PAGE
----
The church building once was sacred. That designation was removed. After that, the building was no longer sacred.
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Cliff Formations, Bears Ears National Monument
Lately I’ve been thinking a lot about a huge swath of southeastern Utah called Bears Ears National Monument. President Obama conveyed national monument status on the area
during the final days of his administration. I was proud to be one of several hundred artists and writers who signed a petition urging the President to act before his successor took office. The integrity of the place is now threatened by the new President, who has proposed rescinding national monument classification and opening the area to mining, logging, and drilling.[ii]
Bears Ears has long been home to great numbers of Native Americans. They include Navajo, Hopi, Ute, Apache, Paiute, and Puebloans. It is a place of untamed, aching, hundred-mile beauty. Ancient roads, hogans, pit houses, sweat lodges, great houses, kivas, and cliff dwellings scatter the landscape. Rock paintings and petroglyphs adorn cliffs and boulders, some dating as far back as 12,000 B.C.E.
More important for my purpose: Much of Bears Ears is sacred to Native Americans. On the website www.nativeamericanroots.net, the writer Ojibwa outlines an important distinction between Native American sacred places and those of European peoples, such as the church of Saint Teresa of Avila in Carson City.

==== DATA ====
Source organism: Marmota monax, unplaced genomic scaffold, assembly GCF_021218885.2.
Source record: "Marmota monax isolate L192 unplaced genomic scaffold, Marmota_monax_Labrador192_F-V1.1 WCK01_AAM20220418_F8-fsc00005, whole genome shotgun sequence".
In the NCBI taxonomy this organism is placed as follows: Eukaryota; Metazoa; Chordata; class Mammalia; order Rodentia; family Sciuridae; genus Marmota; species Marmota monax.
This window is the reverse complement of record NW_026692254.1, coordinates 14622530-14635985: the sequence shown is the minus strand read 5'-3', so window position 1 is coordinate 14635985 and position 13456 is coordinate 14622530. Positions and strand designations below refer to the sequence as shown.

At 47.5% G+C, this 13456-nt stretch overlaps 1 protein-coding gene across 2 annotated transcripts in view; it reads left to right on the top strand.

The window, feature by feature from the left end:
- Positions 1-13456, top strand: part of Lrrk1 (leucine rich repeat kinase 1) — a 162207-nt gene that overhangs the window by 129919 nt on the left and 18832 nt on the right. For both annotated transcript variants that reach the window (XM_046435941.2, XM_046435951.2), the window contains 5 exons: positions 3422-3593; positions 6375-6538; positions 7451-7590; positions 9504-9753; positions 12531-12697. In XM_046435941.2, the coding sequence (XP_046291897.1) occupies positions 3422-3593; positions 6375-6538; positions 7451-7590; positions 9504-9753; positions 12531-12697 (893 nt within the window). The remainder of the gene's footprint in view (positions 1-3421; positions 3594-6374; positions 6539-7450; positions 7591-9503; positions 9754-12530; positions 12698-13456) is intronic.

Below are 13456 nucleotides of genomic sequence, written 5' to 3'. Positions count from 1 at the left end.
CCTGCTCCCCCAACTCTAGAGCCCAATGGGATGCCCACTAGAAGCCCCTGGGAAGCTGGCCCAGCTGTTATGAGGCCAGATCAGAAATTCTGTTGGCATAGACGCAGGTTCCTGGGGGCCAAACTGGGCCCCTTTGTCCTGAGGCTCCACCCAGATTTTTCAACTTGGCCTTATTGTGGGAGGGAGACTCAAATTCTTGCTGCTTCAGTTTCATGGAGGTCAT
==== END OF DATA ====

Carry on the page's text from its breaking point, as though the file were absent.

Europeans came to the Americas as immigrants bringing with them their religions. As newcomers, their religions did not have historic ties to the land, and sacred space was the area which they enclosed in their churches. When these churches were abandoned—no longer used for worship by their congregations—the space they enclosed was no longer sacred and churches, therefore, could be converted to secular uses. As a result, today there are former churches which are now stores, houses, medical offices, bars, and so on.
Ojibwa goes on to describe a different kind of sacred place.
Indian people have often enclosed their sacred spaces in a different manner: natural features, such as rivers, islands, cliffs, and mountains, are used to enclose these places. Unlike the European churches, these Native American sacred places are still sacred when the people themselves have been moved to another location and are unable to regularly perform ceremonies at these places.... Once a place has become a part of the sacred landscape, it is always sacred. [iii]
The crucial distinction is this: When a church moves to a new location, the sacred moves with it. When Native Americans move to a new location, the sacred, or those aspects of the sacred enclosed by rivers and mountains—by features of landscape—remain behind, and remain sacred.